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FLPC Hosts Workshop on Food Policy in Navajo Nation

By: Kristin Beharry (JD ’16) and Rosana Aragon Plaza (LLM ’15)

CHLPI's Food Law and Policy Clinic host members of Navajo Nation on Food Policy Fundamental Navajo law includes the concept of ho’zho’, loosely translated to “balance.” In a workshop hosted by the Food Law and Policy Clinic (FLPC) from February 9-11, Navajo Nation food advocates described how their current food system is out of balance, leading to environmental, health, and economic challenges among its residents. Over three days, the Navajo advocates and FLPC staff and students talked through strategies to change laws and policies on the federal, tribal, state and local level to improve the food system and gain back this sense of balance. These discussions will play a key role in FLPC’s work to develop a toolkit that identifies the main food policy and advocacy challenges that the Navajo Nation faces today, and strategies to overcome these challenges through policy change. The FLPC has been working with the Navajo Division of Health for the past two years, exploring ways in which Navajo leaders can address health and food sovereignty challenges in the Navajo Nation through food policy change.

In Navajo Nation, healthy food is often costly, difficult and time-consuming to find, while heavily processed, high-calorie and nutritionally poor foods are far more prevalent. The biggest Native American reservation in the United States, Navajo Nation includes large “food deserts,” defined by the U.S. Department of Agriculture as low-income communities that have “low levels of access to a grocery store or healthy, affordable food retail outlet.” Food insecurity is estimated to affect a staggering 76% of households in Navajo Nation. The lack of fresh, healthy food perpetuates health disparities, as over 40% of the total Navajo population (which stands at over 180,000 people) are overweight or obese.

How can these often remote, rural and low-income communities improve their access to healthy food and beverage options? And what role does law and policy play in improving the food environment?

During the workshop, FLPC staff and students discussed with Navajo food leaders the policies that affect the Navajo food supply at the tribal, local, state and federal level. The dialogue was helpful and constructive for both sides. FLPC members shared their knowledge of how to use law and policy to make positive impacts on health and food sovereignty, while Navajo advocates provided their unique insights as food advocates and as members of the community to which the toolkit is tailored. The discussions touched upon issues such as the interplay between Navajo, state and federal government, the infrastructure of the Navajo food system, healthy food access, federal and tribal food assistance programs, and school food in the Navajo Nation.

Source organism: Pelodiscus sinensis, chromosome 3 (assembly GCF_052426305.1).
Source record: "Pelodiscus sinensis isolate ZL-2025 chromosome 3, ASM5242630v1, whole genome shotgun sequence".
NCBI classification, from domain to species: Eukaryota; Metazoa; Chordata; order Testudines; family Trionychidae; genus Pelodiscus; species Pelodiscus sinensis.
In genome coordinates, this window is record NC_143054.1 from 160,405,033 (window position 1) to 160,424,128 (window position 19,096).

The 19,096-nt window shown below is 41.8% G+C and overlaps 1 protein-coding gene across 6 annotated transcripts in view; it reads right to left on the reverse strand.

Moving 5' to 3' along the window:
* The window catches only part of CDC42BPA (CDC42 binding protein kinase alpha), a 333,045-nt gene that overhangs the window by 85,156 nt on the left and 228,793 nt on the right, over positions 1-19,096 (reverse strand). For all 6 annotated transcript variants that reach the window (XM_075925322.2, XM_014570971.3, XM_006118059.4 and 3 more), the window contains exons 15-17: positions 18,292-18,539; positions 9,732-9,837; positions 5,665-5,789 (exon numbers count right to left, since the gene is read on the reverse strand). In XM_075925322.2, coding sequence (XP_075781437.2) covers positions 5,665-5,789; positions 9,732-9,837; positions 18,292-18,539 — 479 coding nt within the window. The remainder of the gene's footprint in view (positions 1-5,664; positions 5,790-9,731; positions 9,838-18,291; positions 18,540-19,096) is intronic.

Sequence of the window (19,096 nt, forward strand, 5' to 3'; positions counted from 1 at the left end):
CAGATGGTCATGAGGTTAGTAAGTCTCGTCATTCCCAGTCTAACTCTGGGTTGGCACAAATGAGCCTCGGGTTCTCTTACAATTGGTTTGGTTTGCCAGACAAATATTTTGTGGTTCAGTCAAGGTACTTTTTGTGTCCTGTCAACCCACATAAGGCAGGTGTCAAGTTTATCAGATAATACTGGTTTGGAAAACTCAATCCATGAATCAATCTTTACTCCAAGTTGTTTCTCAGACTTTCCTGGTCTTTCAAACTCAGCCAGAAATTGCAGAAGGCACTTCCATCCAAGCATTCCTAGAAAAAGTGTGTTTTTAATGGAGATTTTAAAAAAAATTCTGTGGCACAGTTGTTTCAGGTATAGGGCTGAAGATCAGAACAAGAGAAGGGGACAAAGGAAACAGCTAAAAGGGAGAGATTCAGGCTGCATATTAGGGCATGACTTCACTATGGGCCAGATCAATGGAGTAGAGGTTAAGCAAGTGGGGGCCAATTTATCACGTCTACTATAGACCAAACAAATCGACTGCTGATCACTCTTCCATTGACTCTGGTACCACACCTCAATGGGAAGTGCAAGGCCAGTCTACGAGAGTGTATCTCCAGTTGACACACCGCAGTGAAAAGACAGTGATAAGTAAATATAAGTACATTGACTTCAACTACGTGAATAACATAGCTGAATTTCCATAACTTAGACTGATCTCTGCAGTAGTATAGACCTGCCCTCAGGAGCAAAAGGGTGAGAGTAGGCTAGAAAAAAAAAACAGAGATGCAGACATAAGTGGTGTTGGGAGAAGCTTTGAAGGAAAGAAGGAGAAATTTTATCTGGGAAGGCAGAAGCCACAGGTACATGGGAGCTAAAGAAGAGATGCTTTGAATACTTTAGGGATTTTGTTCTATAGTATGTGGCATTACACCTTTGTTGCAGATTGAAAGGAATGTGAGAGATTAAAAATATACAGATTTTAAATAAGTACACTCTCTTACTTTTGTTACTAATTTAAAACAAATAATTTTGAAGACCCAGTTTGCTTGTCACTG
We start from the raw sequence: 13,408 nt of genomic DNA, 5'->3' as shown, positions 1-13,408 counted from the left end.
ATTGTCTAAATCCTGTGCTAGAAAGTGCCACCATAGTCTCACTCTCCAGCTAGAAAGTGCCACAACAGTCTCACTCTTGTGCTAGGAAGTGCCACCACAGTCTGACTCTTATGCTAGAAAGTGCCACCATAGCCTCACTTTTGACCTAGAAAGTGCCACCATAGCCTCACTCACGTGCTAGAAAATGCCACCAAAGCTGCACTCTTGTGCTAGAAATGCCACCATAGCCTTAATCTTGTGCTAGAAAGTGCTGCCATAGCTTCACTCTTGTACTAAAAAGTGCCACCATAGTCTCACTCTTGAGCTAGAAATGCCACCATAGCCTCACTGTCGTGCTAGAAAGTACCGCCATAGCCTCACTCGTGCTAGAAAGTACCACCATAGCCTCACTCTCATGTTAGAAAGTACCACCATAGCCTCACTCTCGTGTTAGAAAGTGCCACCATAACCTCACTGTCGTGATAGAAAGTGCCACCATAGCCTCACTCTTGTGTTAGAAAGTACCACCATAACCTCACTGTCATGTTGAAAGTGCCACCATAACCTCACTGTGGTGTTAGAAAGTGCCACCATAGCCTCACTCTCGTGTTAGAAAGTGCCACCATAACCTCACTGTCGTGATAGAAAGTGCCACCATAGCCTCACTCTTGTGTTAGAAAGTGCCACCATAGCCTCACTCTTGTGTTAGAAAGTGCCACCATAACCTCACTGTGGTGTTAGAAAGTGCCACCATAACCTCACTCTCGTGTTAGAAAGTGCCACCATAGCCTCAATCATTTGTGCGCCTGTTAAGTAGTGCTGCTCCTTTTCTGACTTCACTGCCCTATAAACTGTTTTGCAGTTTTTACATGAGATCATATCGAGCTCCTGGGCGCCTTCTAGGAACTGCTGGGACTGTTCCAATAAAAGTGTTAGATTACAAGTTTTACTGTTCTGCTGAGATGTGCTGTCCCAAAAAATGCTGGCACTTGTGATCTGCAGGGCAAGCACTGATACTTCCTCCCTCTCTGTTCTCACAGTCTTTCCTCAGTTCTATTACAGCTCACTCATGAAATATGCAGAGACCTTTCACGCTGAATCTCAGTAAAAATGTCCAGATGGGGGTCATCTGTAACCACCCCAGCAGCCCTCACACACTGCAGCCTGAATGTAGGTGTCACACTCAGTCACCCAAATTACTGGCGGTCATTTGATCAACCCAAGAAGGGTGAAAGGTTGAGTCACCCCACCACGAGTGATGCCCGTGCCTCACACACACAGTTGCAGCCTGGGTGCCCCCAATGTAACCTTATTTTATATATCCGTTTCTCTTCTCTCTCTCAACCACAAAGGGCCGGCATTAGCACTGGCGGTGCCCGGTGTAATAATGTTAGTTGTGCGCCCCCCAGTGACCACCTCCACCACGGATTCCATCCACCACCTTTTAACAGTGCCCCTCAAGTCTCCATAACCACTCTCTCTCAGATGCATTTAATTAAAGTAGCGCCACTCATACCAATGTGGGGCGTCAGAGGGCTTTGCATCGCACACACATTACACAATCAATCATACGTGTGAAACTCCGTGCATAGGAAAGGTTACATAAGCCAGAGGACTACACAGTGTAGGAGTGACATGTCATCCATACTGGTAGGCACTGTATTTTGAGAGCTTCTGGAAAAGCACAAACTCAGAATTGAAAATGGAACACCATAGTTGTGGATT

While the snow in Boston presented some challenges to touring the city, workshop attendees and the FLPC team were able to visit the North End and Copley Square neighborhoods for dinner, and participated in a tour of Harvard’s Peabody Museum of Archaeology and Ethnology, which features an extensive collection of Native American artefacts and art. On Wednesday, February 11th, some Navajo advocates led a presentation open to the public, describing their efforts to improve regional food systems in Navajo Nation by building upon community resources.

Lastly, representatives from the Harvard University Native American Program joined the workshop on the last day to describe resources around Harvard for the study of Native American issues as well as avenues for greater engagement between the Harvard and the Navajo Nation.

The FLPC team plans to visit our partners in Navajo Nation later this spring to learn more about their food system and lead trainings on how to advocate for better food policies in Navajo Nation.

To stay up to date on our work with Navajo Nation and FLPC’s other projects, follow us on Facebook and twitter.

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The views reflected in this blog are those of the individual authors and do not necessarily represent those of the Center for Health Law & Policy Innovation or Harvard Law School. This blog is solely informational in nature, and not intended as a substitute for competent legal advice from a licensed and retained attorney in your state or country.

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